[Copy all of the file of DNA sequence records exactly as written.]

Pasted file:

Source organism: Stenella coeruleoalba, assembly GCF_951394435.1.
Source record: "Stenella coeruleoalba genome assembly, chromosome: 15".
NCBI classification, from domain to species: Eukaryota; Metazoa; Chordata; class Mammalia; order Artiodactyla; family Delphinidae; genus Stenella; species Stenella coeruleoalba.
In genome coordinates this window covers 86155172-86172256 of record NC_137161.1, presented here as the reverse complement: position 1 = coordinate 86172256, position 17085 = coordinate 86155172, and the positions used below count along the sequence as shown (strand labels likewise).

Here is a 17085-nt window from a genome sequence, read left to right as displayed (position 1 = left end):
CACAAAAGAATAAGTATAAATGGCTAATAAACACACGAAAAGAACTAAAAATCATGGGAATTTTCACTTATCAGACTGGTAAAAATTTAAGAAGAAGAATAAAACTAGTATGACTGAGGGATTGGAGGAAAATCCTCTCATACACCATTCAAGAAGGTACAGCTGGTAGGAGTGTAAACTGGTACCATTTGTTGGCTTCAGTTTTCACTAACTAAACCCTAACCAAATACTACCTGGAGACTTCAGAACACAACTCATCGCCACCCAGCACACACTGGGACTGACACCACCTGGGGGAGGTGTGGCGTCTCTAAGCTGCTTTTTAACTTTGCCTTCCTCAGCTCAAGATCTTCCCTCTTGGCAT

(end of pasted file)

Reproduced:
Source organism: Stenella coeruleoalba, assembly GCF_951394435.1.
Source record: "Stenella coeruleoalba genome assembly, chromosome: 15".
NCBI classification, from domain to species: Eukaryota; Metazoa; Chordata; class Mammalia; order Artiodactyla; family Delphinidae; genus Stenella; species Stenella coeruleoalba.
In genome coordinates this window covers 86155172-86172256 of record NC_137161.1, presented here as the reverse complement: position 1 = coordinate 86172256, position 17085 = coordinate 86155172, and the positions used below count along the sequence as shown (strand labels likewise).

Here is a 17085-nt window from a genome sequence, read left to right as displayed (position 1 = left end):
CACAAAAGAATAAGTATAAATGGCTAATAAACACACGAAAAGAACTAAAAATCATGGGAATTTTCACTTATCAGACTGGTAAAAATTTAAGAAGAAGAATAAAACTAGTATGACTGAGGGATTGGAGGAAAATCCTCTCATACACCATTCAAGAAGGTACAGCTGGTAGGAGTGTAAACTGGTACCATTTGTTGGCTTCAGTTTTCACTAACTAAACCCTAACCAAATACTACCTGGAGACTTCAGAACACAACTCATCGCCACCCAGCACACACTGGGACTGACACCACCTGGGGGAGGTGTGGCGTCTCTAAGCTGCTTTTTAACTTTGCCTTCCTCAGCTCAAGATCTTCCCTCTTGGCAT